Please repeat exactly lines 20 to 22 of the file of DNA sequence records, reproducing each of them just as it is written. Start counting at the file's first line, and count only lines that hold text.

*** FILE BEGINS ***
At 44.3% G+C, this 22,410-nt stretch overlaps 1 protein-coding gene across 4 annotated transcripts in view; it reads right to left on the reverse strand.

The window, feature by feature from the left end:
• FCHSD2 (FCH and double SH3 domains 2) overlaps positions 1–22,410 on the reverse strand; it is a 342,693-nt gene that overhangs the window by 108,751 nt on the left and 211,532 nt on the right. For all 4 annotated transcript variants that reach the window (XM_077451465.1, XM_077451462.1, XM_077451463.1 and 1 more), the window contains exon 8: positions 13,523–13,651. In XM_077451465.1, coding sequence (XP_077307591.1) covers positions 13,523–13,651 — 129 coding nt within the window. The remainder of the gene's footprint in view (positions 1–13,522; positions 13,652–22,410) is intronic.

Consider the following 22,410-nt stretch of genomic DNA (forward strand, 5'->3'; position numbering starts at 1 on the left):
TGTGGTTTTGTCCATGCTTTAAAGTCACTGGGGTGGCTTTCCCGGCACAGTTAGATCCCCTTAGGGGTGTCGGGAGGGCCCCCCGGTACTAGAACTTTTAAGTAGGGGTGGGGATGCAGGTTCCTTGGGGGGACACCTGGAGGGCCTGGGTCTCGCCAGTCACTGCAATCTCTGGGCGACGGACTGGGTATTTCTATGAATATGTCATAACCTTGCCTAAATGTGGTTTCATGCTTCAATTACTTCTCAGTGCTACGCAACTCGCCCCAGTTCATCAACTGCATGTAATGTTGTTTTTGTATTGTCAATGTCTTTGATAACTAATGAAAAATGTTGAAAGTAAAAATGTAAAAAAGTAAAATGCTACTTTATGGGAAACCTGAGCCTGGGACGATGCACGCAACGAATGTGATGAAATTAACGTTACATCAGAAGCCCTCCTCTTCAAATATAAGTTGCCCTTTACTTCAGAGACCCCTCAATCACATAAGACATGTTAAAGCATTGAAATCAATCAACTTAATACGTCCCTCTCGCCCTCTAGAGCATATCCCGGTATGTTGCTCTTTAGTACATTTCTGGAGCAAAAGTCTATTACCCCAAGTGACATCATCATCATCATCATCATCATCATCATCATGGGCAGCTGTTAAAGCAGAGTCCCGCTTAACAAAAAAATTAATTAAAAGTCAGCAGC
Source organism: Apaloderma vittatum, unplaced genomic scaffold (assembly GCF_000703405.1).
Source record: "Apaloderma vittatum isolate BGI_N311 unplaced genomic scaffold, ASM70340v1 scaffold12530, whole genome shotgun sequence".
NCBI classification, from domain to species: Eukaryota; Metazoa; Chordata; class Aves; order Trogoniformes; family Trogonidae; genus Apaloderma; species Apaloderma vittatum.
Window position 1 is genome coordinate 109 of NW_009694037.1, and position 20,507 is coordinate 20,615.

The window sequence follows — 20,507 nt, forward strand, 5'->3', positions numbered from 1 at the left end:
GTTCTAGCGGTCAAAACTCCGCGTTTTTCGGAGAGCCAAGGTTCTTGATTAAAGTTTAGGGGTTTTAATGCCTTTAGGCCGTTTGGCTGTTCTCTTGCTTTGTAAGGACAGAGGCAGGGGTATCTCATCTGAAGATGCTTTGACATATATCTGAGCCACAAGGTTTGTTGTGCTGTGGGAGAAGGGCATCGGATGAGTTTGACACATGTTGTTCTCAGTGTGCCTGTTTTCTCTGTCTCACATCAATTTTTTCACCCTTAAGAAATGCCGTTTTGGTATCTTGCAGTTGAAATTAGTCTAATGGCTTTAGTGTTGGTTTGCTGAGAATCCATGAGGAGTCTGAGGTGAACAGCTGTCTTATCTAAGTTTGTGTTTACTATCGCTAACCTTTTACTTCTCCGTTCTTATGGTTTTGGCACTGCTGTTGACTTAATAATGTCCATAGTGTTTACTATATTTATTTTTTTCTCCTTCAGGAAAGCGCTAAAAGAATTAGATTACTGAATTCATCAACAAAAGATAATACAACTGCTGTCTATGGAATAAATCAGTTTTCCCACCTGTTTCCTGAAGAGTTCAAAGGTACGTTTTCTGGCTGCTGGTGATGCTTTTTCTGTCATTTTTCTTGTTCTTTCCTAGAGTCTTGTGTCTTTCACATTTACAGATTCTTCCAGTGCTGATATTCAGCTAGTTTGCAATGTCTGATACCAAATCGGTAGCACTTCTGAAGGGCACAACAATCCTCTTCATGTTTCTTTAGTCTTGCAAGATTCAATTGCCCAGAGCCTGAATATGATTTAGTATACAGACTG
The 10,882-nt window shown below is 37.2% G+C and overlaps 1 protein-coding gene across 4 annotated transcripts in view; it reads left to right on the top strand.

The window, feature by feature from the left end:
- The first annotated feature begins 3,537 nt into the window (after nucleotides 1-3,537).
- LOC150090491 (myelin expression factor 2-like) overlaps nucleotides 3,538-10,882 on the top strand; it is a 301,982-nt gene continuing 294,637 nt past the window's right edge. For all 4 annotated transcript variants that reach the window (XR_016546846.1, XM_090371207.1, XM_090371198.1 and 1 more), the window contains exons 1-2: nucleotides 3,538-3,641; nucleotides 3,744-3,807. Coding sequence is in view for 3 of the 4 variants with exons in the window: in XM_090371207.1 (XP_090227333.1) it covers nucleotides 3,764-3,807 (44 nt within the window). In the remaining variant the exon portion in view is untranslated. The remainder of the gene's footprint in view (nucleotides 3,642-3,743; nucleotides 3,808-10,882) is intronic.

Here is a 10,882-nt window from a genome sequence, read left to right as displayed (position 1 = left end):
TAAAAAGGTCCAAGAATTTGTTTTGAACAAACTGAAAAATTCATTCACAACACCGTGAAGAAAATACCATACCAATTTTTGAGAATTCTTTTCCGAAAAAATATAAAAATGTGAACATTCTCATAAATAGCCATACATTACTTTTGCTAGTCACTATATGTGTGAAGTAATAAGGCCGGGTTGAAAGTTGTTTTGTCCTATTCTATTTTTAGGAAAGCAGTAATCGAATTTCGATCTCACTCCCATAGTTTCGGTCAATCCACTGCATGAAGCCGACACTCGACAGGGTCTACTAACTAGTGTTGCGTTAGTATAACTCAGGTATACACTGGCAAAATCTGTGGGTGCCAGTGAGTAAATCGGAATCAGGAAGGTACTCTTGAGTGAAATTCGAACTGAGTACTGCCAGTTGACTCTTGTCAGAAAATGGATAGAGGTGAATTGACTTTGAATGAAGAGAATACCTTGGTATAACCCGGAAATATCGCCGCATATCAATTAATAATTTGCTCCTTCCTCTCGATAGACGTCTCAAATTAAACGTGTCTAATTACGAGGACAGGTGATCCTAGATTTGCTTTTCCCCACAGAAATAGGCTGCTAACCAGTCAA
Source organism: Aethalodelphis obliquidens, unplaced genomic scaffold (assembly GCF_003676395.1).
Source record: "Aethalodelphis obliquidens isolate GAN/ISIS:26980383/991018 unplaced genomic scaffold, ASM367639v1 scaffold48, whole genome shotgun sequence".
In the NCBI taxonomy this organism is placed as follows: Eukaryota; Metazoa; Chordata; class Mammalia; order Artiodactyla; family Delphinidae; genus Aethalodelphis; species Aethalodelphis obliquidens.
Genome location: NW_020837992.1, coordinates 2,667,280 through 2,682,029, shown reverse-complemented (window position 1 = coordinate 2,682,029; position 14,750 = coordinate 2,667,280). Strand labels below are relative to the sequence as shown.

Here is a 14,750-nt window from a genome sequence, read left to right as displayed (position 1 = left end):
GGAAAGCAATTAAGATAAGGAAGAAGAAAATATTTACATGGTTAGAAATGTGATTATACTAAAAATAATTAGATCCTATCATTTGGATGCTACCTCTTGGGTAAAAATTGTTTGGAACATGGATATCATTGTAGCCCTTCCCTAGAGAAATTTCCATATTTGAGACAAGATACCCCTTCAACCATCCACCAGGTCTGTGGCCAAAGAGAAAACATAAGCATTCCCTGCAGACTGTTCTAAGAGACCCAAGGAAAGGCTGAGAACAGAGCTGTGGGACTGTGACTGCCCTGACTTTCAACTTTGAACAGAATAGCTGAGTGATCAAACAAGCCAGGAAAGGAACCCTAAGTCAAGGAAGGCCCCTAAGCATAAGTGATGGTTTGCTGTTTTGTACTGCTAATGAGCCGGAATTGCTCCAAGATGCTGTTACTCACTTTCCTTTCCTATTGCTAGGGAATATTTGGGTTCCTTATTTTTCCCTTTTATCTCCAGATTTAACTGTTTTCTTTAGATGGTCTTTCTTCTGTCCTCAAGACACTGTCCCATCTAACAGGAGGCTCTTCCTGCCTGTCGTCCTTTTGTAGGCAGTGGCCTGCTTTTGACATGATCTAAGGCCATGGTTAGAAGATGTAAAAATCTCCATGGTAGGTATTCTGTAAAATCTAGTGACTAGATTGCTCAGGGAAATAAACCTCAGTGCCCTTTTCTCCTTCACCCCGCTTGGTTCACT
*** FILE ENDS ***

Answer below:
In the NCBI taxonomy this organism is placed as follows: Eukaryota; Metazoa; Chordata; class Mammalia; order Artiodactyla; family Delphinidae; genus Aethalodelphis; species Aethalodelphis obliquidens.
Genome location: NW_020837992.1, coordinates 2,667,280 through 2,682,029, shown reverse-complemented (window position 1 = coordinate 2,682,029; position 14,750 = coordinate 2,667,280). Strand labels below are relative to the sequence as shown.

Here is a 14,750-nt window from a genome sequence, read left to right as displayed (position 1 = left end):